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HOWTO: Make your own amp meter shunt from 10 AWG wire (Read 13921 times)
Senior Member

Posts: 319
Re: HOWTO: Make your own amp meter shunt from 10 AWG wire
Reply #1 - Jan 26th, 2014 at 5:44pm
Here's a PDF someone made that shows the lengths of a lot of size wires.

BEWARE: As you can see the real world is different from these calculations, read my previous post, I have #10 wire as 10 and 3/16 inches and they show it as about 12 inches so you must calibrate this against a good meter.

May depend on the copper used to make the wire.

Thanks goes to YouTube user "Willy IV" for finding this.

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Senior Member

Posts: 319
HOWTO: Make your own amp meter shunt from 10 AWG wire
May 17th, 2011 at 10:42am
I needed to read several different circuits for amps and had some of these cheap little DVM meters laying around so I built my own shunts.

The little meters go to 10A and can be pushed to 15A but the built in shunts lose too much power through them for my taste.

I used #10 AWG stranded wire. The attached photo shows how one looked when it was done, I coiled it so it was shorter, you can do whatever you want, it doesn't matter.

Most professional shunts are just a short piece of mostly copper, but with a few other alloys mixed in to make them more accurate over a wide range (see below references).

I am not looking for perfection, just something close enough so I know I am getting about 8A or 12A or whatever some solar panels may be putting out.

This is easy to build and inexpensive, plus you can use left over wire you may have lying around. You should have a good meter around to confirm it's accuracy, but I don't see why it wouldn't be close if you just make one exactly to the length I used for mine.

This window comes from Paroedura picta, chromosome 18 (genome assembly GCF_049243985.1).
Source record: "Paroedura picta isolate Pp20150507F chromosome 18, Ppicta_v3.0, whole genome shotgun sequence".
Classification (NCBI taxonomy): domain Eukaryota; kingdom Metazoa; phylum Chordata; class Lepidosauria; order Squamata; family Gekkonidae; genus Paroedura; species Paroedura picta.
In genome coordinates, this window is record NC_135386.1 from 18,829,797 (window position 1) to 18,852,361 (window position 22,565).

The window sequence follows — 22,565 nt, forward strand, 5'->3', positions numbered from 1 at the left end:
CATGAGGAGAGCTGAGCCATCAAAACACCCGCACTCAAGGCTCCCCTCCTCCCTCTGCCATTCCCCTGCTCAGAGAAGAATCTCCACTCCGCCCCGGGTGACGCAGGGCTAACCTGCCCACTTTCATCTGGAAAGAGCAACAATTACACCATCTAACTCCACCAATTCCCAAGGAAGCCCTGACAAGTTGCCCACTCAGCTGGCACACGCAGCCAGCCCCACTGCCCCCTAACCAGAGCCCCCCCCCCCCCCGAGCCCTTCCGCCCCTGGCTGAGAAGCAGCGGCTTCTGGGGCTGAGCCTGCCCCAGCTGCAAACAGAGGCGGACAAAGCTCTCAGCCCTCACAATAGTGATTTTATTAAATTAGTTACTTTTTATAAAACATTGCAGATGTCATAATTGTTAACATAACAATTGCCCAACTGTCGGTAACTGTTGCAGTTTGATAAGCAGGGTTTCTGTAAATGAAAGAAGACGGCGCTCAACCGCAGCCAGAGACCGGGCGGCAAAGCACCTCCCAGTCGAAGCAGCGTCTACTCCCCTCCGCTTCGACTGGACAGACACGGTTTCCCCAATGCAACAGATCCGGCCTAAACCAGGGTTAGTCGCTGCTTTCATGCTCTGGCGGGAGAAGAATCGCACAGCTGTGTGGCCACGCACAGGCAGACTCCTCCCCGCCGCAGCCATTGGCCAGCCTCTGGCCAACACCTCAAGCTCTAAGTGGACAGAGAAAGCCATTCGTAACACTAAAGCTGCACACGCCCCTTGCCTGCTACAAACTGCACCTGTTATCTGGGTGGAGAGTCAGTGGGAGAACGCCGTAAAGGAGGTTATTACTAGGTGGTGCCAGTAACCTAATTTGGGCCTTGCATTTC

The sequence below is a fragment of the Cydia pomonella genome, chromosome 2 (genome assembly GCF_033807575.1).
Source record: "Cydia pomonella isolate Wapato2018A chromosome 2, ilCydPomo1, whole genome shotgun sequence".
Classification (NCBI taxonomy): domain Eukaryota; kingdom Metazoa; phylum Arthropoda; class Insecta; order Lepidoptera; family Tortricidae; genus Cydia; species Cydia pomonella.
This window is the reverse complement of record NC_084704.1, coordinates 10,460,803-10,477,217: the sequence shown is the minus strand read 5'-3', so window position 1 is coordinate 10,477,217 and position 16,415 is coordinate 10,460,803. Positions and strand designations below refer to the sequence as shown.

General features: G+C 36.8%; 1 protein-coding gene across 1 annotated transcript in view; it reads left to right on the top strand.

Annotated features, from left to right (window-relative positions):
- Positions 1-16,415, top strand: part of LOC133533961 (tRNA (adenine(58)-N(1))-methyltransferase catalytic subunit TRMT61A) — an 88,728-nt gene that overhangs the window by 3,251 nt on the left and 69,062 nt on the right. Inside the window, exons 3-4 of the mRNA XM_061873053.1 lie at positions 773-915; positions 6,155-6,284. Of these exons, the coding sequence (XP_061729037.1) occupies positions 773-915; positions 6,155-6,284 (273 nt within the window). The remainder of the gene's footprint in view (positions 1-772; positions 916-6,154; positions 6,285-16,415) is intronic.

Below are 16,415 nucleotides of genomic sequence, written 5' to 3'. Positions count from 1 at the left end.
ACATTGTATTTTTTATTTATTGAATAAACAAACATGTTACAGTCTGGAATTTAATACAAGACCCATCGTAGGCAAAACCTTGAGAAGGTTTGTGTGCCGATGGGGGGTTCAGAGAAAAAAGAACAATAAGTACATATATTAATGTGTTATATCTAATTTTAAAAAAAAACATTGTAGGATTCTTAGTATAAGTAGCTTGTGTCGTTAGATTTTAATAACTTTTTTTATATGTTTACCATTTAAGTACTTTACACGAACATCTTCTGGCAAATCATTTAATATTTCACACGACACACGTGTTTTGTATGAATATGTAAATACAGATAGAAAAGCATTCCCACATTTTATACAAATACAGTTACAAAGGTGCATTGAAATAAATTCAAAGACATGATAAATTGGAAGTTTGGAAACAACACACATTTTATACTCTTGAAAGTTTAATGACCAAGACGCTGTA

The most important thing you need to measure is the length between the places you solder the sense wires. I used normal small zip cord speaker wire for the sense wires. Your sense wire doesn't have to be large gauge and can be long. I made them about 5 ft and it's working fine. That wire is probably #26.

The distance between the sense connections on the #10 wire is 10 and 3/16 inches.

Try not to get solder between the sense wire connections, it will throw off the reading and you will have to adjust for that. You would be making that section of wire a little thicker when you think about it.

To solder this I used a soldering gun since it has higher wattage and makes it easy to work with thicker wire. To adjust the readings you simply slide the wire connections while they are hot, closer or farther depending on what change you need.

I measured up to 15A against a good digital amp meter and it's pretty close all the way up the scale, within .2 or .3 amps. Good enough for me.

Just hook the sense wires to a digital meter that reads in millivolts and it should read 15mV for 15A. I use the 200mV scale on my meters.

Remember, you are reading VOLTS to get a measurement of AMPS going THROUGH the shunt.

And at 15A you are only losing 15mV across the shunt wire.

You could build a bigger one to measure higher amps if you used thicker wire but I don't see why this wouldn't be good to at least 50A with a loss of only 50mV.

Have fun measuring!


"Manganin is a trademarked name for an alloy of typically 86% copper, 12% manganese, and 2% nickel. It was first developed by Edward Weston in 1892, improving upon his Constantan (1887). It is used in the manufacture of resistors, particularly ammeter shunts, because of its virtually zero temperature coefficient of resistance value and long term stability"
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« Last Edit: May 17th, 2011 at 10:49am by electron »  

diy-shunt-10-awg.jpg (251 KB | 557 )
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